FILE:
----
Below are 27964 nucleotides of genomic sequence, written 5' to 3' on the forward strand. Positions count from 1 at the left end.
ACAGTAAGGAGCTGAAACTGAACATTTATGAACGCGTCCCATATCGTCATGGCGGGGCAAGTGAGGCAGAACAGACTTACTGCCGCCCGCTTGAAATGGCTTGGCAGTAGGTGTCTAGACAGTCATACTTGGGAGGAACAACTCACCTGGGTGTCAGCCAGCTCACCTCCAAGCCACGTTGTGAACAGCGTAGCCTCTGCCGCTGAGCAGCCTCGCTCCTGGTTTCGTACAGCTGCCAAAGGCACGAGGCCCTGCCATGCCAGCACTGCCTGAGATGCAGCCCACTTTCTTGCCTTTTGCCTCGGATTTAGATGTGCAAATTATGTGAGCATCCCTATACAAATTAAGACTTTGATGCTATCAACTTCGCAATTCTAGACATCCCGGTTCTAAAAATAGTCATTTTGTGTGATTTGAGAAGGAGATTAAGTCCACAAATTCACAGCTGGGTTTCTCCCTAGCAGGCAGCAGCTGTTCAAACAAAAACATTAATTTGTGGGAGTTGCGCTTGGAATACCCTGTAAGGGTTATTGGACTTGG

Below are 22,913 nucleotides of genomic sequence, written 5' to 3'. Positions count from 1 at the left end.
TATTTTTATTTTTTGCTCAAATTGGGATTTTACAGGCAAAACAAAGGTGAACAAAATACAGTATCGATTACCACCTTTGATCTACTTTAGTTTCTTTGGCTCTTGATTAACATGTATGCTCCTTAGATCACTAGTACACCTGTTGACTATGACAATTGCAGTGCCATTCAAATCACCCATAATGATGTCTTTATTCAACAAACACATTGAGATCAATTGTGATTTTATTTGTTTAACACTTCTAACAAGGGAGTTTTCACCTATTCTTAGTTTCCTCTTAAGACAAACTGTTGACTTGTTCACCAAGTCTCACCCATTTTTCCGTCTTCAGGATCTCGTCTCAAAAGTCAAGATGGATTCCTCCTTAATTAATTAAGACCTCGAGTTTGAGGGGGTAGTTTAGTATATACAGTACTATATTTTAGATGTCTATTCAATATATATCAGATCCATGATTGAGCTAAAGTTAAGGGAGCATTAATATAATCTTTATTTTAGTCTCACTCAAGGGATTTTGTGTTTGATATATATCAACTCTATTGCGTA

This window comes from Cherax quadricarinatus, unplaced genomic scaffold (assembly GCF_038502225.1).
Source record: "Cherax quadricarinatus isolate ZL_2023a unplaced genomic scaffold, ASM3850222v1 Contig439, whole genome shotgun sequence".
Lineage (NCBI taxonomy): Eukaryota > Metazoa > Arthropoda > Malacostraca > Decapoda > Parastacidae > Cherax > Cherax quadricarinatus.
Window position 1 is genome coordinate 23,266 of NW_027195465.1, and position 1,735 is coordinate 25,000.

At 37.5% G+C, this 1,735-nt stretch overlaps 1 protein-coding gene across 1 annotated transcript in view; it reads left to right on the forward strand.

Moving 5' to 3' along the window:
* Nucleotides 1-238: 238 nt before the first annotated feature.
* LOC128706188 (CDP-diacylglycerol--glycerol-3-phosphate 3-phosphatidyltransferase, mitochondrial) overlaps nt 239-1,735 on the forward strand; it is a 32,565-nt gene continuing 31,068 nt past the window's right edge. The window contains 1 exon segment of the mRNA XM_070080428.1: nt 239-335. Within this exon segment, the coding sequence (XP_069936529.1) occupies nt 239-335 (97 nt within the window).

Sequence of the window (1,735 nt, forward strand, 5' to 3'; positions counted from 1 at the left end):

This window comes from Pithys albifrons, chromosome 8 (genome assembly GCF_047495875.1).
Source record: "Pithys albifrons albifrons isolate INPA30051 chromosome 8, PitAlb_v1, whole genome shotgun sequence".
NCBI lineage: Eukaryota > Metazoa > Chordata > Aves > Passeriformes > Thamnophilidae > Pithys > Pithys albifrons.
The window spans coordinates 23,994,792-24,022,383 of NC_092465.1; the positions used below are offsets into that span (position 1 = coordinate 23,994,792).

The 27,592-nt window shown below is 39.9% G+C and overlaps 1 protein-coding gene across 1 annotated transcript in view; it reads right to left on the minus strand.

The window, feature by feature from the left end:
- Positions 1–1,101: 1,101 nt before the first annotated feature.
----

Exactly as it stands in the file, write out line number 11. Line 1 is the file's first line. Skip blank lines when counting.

* Nucleotides 1-238: 238 nt before the first annotated feature.